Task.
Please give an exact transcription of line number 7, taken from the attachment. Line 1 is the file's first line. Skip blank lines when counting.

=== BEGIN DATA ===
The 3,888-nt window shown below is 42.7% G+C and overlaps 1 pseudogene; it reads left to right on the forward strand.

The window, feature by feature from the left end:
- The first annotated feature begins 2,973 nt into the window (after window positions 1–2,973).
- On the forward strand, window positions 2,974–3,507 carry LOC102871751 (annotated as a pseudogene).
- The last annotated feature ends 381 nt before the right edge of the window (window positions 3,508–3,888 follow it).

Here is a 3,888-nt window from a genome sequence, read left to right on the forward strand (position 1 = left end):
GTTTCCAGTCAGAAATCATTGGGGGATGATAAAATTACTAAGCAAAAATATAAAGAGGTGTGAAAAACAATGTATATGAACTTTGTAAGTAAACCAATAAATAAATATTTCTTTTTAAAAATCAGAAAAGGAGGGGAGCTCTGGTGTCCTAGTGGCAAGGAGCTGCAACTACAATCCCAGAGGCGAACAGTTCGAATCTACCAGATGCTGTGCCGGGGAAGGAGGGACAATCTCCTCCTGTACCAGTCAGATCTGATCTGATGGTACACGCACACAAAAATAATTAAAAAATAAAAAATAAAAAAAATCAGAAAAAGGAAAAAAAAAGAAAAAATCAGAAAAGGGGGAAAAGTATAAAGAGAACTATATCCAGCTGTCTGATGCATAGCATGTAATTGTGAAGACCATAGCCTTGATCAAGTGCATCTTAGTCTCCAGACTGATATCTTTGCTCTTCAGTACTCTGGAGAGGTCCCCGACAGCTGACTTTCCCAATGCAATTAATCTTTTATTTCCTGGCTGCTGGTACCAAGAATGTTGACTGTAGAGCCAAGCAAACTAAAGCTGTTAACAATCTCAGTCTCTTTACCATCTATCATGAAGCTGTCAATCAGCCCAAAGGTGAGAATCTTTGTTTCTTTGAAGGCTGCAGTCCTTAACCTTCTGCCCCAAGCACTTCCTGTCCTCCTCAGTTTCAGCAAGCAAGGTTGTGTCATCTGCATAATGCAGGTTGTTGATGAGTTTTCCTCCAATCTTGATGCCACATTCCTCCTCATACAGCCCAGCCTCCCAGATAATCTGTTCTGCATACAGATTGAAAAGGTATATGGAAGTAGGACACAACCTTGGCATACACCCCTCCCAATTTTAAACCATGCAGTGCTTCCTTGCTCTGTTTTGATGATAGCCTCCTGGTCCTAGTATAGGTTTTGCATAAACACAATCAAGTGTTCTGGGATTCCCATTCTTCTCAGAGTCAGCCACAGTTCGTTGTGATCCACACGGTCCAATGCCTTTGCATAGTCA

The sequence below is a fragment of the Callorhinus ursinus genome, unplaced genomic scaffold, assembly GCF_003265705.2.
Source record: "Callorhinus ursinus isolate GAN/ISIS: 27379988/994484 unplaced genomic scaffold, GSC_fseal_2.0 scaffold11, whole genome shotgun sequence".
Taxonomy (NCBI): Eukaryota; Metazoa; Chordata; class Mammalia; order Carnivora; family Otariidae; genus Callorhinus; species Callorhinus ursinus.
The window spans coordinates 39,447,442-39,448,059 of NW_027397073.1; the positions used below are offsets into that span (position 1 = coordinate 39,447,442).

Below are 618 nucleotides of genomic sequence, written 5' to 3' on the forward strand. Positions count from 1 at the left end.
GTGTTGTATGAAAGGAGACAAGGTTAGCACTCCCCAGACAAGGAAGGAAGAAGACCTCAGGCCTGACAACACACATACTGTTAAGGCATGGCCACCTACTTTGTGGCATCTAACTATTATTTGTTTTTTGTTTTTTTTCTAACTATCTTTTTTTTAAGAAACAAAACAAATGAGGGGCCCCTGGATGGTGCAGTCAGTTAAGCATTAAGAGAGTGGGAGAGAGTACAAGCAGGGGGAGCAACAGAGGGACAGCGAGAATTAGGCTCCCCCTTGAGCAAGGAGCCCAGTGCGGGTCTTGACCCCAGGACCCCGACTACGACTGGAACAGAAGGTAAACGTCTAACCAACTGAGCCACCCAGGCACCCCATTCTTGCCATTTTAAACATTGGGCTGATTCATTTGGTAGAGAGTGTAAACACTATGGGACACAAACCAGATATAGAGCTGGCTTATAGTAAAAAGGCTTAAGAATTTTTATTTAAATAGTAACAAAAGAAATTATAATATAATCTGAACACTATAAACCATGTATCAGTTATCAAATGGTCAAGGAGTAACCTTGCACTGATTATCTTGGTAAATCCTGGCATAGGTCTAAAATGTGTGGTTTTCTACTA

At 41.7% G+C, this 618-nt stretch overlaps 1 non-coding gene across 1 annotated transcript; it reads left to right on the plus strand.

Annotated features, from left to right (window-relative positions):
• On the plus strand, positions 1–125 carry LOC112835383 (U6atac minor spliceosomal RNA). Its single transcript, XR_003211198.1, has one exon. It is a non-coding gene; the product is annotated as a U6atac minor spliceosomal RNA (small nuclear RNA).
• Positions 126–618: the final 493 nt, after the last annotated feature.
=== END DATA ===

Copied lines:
GTTTCCAGTCAGAAATCATTGGGGGATGATAAAATTACTAAGCAAAAATATAAAGAGGTGTGAAAAACAATGTATATGAACTTTGTAAGTAAACCAATAAATAAATATTTCTTTTTAAAAATCAGAAAAGGAGGGGAGCTCTGGTGTCCTAGTGGCAAGGAGCTGCAACTACAATCCCAGAGGCGAACAGTTCGAATCTACCAGATGCTGTGCCGGGGAAGGAGGGACAATCTCCTCCTGTACCAGTCAGATCTGATCTGATGGTACACGCACACAAAAATAATTAAAAAATAAAAAATAAAAAAAATCAGAAAAAGGAAAAAAAAAGAAAAAATCAGAAAAGGGGGAAAAGTATAAAGAGAACTATATCCAGCTGTCTGATGCATAGCATGTAATTGTGAAGACCATAGCCTTGATCAAGTGCATCTTAGTCTCCAGACTGATATCTTTGCTCTTCAGTACTCTGGAGAGGTCCCCGACAGCTGACTTTCCCAATGCAATTAATCTTTTATTTCCTGGCTGCTGGTACCAAGAATGTTGACTGTAGAGCCAAGCAAACTAAAGCTGTTAACAATCTCAGTCTCTTTACCATCTATCATGAAGCTGTCAATCAGCCCAAAGGTGAGAATCTTTGTTTCTTTGAAGGCTGCAGTCCTTAACCTTCTGCCCCAAGCACTTCCTGTCCTCCTCAGTTTCAGCAAGCAAGGTTGTGTCATCTGCATAATGCAGGTTGTTGATGAGTTTTCCTCCAATCTTGATGCCACATTCCTCCTCATACAGCCCAGCCTCCCAGATAATCTGTTCTGCATACAGATTGAAAAGGTATATGGAAGTAGGACACAACCTTGGCATACACCCCTCCCAATTTTAAACCATGCAGTGCTTCCTTGCTCTGTTTTGATGATAGCCTCCTGGTCCTAGTATAGGTTTTGCATAAACACAATCAAGTGTTCTGGGATTCCCATTCTTCTCAGAGTCAGCCACAGTTCGTTGTGATCCACACGGTCCAATGCCTTTGCATAGTCA